Corporations and governments support each other in creating ideal conditions for corporate growth. They protect, foster and subsidise the large and global at the expense of the small and global. The large scale of social organisation, and the very high degree of specialisation and complexity of our economies, while helpful to corporations, does not therefore arise from undistorted market forces, and do not therefore originate in decisions made by natural persons; though they are certainly maintained by such decisions, as viable alternatives become ever more scarce.
Big corporations and big government go hand-in-hand. A large scale of aggregation tends to go with remoteness: people feel they have nothing to contribute to decision-making and tend to disengage from the political process: another self-reinforcing trend. The big losers from all this are natural persons and the commons.
Social Policy Bonds are an attempt to redress this balance. Their starting point would be explicit, verifiable outcomes that are meaningful to natural persons. At a local or national level their goals could be things like: universal literacy, or high levels of health and housing, low levels of pollution and unemployment. At a global level, targets could include reduced levels of violent political conflict and climate stability. Social Policy Bond regimes would inject market forces into the achievement of such social and environmental goals. Perhaps equally important, their emphasis on meaningful outcomes would draw more public participation into the policymaking process. No longer would policymakers get away with protecting their corporate friends (and paymasters) with policies whose principles sound well-meaning, but whose effects will be obscure and as far as real people are concerned, entirely wasteful. Policymakers’ goals would of necessity be transparent right at the start.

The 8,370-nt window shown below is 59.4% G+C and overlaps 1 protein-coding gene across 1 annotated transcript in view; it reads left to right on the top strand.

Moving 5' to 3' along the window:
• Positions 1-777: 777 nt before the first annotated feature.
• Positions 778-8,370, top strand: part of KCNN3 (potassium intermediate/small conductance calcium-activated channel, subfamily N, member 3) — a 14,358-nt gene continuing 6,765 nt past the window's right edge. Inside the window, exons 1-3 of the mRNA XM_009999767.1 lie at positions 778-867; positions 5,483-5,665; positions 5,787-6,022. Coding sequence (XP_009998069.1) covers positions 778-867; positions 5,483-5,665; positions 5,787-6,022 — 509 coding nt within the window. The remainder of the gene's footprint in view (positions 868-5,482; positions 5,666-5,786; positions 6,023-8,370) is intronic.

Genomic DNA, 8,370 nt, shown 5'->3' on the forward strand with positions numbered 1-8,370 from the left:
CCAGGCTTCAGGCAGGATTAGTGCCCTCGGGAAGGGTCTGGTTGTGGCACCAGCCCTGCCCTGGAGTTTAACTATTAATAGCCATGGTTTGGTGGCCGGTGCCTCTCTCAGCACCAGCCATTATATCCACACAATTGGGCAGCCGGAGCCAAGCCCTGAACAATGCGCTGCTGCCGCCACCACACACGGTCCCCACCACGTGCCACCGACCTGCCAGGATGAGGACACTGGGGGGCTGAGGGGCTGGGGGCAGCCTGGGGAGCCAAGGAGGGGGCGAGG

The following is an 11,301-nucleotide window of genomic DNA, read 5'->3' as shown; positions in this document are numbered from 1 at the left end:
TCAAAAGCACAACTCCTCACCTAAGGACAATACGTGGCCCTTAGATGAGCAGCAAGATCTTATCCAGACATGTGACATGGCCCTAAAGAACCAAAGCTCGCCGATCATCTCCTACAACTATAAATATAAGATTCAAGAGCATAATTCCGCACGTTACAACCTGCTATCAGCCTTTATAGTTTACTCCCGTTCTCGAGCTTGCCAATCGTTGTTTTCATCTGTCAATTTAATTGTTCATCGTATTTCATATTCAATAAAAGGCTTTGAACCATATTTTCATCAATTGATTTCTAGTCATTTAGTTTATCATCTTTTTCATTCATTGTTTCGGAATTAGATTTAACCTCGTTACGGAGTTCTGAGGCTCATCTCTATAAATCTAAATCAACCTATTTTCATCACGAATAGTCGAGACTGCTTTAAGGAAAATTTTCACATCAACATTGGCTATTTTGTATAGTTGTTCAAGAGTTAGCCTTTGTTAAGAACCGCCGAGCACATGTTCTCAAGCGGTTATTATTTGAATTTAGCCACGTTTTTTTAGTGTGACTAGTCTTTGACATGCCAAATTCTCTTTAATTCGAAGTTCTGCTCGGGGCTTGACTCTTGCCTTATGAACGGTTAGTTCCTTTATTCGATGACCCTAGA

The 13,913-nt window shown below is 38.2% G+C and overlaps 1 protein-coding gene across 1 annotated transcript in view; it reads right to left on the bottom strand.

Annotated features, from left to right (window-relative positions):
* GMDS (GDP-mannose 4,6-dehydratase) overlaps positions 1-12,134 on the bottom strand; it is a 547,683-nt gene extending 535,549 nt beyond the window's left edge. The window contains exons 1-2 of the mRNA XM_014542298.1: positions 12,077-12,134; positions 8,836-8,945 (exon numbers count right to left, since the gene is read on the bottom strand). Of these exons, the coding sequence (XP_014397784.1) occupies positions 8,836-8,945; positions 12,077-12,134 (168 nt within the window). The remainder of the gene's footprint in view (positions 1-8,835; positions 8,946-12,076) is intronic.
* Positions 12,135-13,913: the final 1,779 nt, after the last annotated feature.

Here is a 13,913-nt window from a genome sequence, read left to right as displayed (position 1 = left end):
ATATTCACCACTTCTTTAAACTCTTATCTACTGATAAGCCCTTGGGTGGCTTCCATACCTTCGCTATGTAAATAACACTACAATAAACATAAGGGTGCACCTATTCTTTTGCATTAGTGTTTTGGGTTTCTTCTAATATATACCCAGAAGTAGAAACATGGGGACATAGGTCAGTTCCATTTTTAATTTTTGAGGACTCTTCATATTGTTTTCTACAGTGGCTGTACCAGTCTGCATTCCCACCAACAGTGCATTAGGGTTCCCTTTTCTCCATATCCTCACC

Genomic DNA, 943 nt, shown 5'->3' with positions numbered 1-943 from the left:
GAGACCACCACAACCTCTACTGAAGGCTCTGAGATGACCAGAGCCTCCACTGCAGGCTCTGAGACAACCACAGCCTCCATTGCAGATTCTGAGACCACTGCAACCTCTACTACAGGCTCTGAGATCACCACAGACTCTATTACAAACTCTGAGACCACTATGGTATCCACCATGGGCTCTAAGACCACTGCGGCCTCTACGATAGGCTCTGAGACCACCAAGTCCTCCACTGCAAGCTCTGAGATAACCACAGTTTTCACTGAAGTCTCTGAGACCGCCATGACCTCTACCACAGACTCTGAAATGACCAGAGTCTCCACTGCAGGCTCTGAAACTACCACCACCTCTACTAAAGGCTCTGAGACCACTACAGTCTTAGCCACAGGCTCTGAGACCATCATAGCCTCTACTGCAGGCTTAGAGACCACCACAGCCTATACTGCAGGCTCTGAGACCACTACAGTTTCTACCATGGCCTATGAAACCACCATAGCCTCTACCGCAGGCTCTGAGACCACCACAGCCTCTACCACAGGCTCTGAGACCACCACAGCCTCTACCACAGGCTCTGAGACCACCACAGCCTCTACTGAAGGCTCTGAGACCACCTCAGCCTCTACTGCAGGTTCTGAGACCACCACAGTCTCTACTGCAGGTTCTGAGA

02 November 2006
Global subsidies for energy research are now running at a pitiful $10 billion annually, compared with the $250 billion spent on subsidising the extraction of fossil fuels (mainly on the most polluting of all energy sources, coal). A new slogan for the environmental pressure groups: Some Gain, No Pain, 2 November.Does anyone believe that our political system can meet the urgent environmental challenges we face, when our leaders haven't even the courage to stop subsidising their corporate buddies in the energy business? I don't.
01 November 2006
A bond regime would need no prejudging of what is happening to climate, what is causing it to happen, or how best to stop it happening if it is, indeed, happening. I'd rather a bond regime replaced Kyoto, which would be inadequate even if it weren't failing - which it is. But Climate Stability Bonds could also complement such efforts to cut back on greenhouse gas emissions as are being made.
Actually, the human species could go a long way to cutting such emissions simply by withdrawing subsidies for the extraction and use of fossil fuels. These can take the form of direct subsidies or tax breaks to the oil and road construction industries. Or they arise from the unpriced negative environmental impacts of fossil fuel use.
You'd think that such first steps would be the easiest to take, at least in comparison to the heroic demands of Kyoto. But we are not taking them. Perverse subsidies continue to wreak environmental havoc. Given these facts, is there anyone who genuinely believe that we are capable of making the sacrifices necessary to comply with Kyoto - as divisive and ineffectual as it is? Climate Stability Bonds would need a lot of discussion and refinement before they can be deployed. But to my mind it's essential that they, or some other scheme that directly targets a stable climate in ways that people can support, be considered - urgently.